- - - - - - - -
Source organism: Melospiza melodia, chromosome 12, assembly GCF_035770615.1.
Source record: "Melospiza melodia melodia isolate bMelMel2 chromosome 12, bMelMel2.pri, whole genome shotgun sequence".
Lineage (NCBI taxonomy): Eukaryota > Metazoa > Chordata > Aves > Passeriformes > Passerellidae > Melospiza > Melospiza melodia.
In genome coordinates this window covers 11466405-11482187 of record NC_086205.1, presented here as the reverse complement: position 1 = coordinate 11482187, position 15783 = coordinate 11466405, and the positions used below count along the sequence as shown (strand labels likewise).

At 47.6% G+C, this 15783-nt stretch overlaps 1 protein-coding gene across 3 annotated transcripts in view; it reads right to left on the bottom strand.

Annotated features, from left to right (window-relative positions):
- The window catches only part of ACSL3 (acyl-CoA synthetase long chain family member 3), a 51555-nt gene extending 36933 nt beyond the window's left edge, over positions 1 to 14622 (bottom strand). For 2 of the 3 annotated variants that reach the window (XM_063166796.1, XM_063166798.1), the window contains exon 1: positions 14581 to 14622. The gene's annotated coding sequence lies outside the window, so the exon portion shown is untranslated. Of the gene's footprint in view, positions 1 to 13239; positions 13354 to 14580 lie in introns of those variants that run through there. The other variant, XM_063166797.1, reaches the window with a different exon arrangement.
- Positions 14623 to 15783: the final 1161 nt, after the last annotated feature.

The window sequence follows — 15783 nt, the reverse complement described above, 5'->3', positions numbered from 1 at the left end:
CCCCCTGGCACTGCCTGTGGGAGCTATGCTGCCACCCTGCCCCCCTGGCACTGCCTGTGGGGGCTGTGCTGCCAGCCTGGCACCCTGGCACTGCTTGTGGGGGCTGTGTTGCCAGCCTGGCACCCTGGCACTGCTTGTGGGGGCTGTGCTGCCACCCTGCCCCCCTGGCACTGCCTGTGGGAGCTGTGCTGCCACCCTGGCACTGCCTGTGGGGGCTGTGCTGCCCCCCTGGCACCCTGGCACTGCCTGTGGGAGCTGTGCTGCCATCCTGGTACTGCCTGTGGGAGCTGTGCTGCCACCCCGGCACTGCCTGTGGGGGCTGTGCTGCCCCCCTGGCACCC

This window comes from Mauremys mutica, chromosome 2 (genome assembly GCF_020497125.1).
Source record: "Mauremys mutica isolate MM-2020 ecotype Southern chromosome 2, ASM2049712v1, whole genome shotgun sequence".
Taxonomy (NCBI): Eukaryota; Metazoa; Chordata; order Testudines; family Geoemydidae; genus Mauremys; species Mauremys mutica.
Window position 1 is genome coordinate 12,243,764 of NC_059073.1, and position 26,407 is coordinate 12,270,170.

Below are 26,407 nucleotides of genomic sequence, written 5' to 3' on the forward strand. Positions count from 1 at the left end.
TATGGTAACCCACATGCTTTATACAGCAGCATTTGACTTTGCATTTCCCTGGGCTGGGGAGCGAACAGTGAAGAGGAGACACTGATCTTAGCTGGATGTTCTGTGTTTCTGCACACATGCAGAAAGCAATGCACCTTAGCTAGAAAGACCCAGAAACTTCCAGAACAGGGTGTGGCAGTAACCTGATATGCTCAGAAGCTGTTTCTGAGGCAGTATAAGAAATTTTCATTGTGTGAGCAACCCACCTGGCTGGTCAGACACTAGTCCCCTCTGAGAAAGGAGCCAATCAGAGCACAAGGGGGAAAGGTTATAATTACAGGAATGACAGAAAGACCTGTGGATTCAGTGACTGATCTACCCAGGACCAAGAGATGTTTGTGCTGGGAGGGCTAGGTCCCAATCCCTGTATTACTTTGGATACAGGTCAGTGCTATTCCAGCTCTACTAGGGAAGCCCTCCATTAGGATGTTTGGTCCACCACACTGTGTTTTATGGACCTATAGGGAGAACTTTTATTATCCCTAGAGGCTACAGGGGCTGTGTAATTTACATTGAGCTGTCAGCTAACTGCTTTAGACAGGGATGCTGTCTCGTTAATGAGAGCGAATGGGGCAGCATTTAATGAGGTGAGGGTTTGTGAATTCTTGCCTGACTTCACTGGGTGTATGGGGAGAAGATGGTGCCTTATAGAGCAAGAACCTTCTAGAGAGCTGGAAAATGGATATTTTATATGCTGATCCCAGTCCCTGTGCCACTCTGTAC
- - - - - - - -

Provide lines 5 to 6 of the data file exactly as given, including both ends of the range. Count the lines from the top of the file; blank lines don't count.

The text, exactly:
At 47.6% G+C, this 15783-nt stretch overlaps 1 protein-coding gene across 3 annotated transcripts in view; it reads right to left on the bottom strand.

Annotated features, from left to right (window-relative positions):